United States District Court, E.D. Virginia, Alexandria Division
C. Cacheris UNITED STATES DISTRICT COURT JUDGE.
matter is before the Court on Defendant Metrocomputax's
Motion to Dismiss [Dkt. 12]. Defendant contends that the
Court should dismiss Plaintiff Nigel Jackson's Complaint
as untimely filed and improperly served. For the reasons that
follow, the Court will grant Defendant's Motion and
dismiss Plaintiff's Complaint.
formerly employed Plaintiff as a seasonal tax preparer. At
some point during his employment, Plaintiff -an
African-American male - began to suspect that other employees
were receiving more favorable treatment than he due to his
race, gender, and disability. As a result, Plaintiff filed a
charge of discrimination with the Alexandria Office of Human
alleges that on or about March 19, 2014, Defendant's
representative contacted him and informed him that Defendant
had received notice of his civil rights complaint. The
representative stated further that Plaintiff would not be
permitted to return to work until he agreed to sign negative
performance reviews and warnings. These had been backdated in
an effort to manufacture a reason for Defendant's poor
treatment of Plaintiff. Plaintiff refused to sign the
documents, and was ultimately terminated from his position.
Plaintiff then added a charge of retaliation to his earlier
civil rights complaint.
October 1, 2014, the Alexandria Office of Human Rights
declined to pursue Plaintiff's claim, and Plaintiff
requested that the Equal Employment Opportunity Commission
(EEOC) review his case. On October 16, 2015, the EEOC
likewise declined to take on Plaintiff's case and issued
a right-to-sue letter.
however, did not immediately receive the letter. While
Plaintiff had notice that the EEOC had dismissed his claim,
the letter was accidentally mailed to the wrong address due
to a typographical error. After several weeks, Plaintiff
inquired with the EEOC, which supplied him with the missing
letter on December 4, 2015.
attempted to secure counsel to bring a civil action. When he
was unable to do so, he filed suit pro se on January
7, 2016. Unfortunately, Plaintiff filed suit in the wrong
court, erroneously filing his claim as a warrant of debt in
Alexandria General District Court (Case No. GV16000038-00).
Plaintiff claims to have realized his error shortly after
March 4, 2016. He then filed suit in this Court on March 9,
2016. It is unclear whether Plaintiff's suit in state
court remains pending.
first obtained a summons on June 15, 2016 - 91 days after
this Court granted Plaintiff leave to proceed in forma
pauperis. His first attempt at service failed, as
Defendant's place of business had moved and Plaintiff
knew only its previous address. The Court issued an Order
[Dkt. 8] on September 1, 2016, requiring Plaintiff to show
cause why this case should not be dismissed for lack of
proper service under Federal Rule of Civil Procedure 4(m).
Plaintiff filed a response on September 20, 2016, and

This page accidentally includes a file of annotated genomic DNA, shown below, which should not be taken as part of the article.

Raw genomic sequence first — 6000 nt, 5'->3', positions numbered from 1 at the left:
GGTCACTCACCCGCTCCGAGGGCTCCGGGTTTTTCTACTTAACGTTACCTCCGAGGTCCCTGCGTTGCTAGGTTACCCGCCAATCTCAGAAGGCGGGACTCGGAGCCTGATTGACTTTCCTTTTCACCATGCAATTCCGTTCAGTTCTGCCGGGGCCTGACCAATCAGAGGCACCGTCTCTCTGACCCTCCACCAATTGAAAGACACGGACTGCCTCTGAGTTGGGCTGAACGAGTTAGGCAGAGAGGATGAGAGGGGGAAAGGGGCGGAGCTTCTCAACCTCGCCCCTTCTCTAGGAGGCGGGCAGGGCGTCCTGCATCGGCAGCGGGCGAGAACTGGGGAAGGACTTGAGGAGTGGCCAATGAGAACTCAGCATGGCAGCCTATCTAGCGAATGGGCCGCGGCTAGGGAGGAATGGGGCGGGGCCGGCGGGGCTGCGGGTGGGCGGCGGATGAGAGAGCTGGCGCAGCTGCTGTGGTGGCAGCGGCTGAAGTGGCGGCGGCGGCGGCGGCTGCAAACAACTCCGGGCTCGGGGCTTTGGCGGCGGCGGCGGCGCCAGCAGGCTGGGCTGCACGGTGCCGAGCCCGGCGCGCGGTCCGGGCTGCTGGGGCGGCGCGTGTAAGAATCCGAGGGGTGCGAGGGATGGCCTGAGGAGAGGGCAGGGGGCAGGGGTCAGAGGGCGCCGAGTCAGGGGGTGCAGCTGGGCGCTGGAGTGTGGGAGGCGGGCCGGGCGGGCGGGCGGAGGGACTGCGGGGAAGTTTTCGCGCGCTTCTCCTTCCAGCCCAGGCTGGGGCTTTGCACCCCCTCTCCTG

effectuated service upon Defendant on October 12, 2016 - 211
days after the Court granted Plaintiff leave to proceed in
November 2, 2016, Defendant filed the instant Motion seeking
to dismiss Plaintiff's Complaint based on Plaintiff's
delay both in filing suit and effectuating service.
motion filed pursuant to Rule 12(b)(1) challenges the
Court's subject matter jurisdiction over the pending
action. The burden of proving subject matter jurisdiction
falls on the plaintiff. McNutt v. General Motors
Acceptance Corp., 298 U.S. 178, 189 (1936); Adams v.
Bain, 697 F.2d 1213, 1219 (4th Cir. 1982).
purpose of a Rule 12(b)(6) motion is to test the sufficiency
of a complaint; importantly, [a Rule 12(b)(6) motion] does
not resolve contests surrounding the facts, the merits of a
claim, or the applicability of defenses.” Edwards
v. City of Goldsboro, 178 F.3d 231, 243-44 (4th Cir.
1999) (citation omitted). While the Court must accept
well-pled allegations of fact as true when ruling on a Rule
12(b)(6) motion, the Court need not accept legal conclusions
disguised as factual allegations. Ashcroft v. Iqbal,
556 U.S. 662, 679-81 (2009). Therefore, a pleading that
offers only a “formulaic recitation of the elements of
a cause of action will not do.” Iqbal, 556
U.S. at 678; Bell Atl. Corp. v. Twombly, 550 U.S.
544, 557 (2007).
a defendant moves to dismiss under Rule 12(b)(5), the
plaintiff bears the burden of proving adequate
service.” Dickerson v. Napolitano, 604 F.3d 732, 752
(4th Cir. 2010) (quoting Burda Media, Inc. v. Viertel, 417
F.3d 292, 298 (2d Cir. 2005)). “Absent waiver or
consent, a failure to obtain proper service on the defendant
deprives the court of personal jurisdiction over the
defendant.” Koehler v. Dodwell, 152 F.3d 304 (4th Cir.
1998) (citing Armco, Inc.v. Penrod-Staufer Bldg.
Sys., Inc., 733 F.2d 1087, 1089 (4th Cir. 1984)).
However, “[w]hen there is actual notice, every
technical violation of the rule or failure of strict
compliance may not ...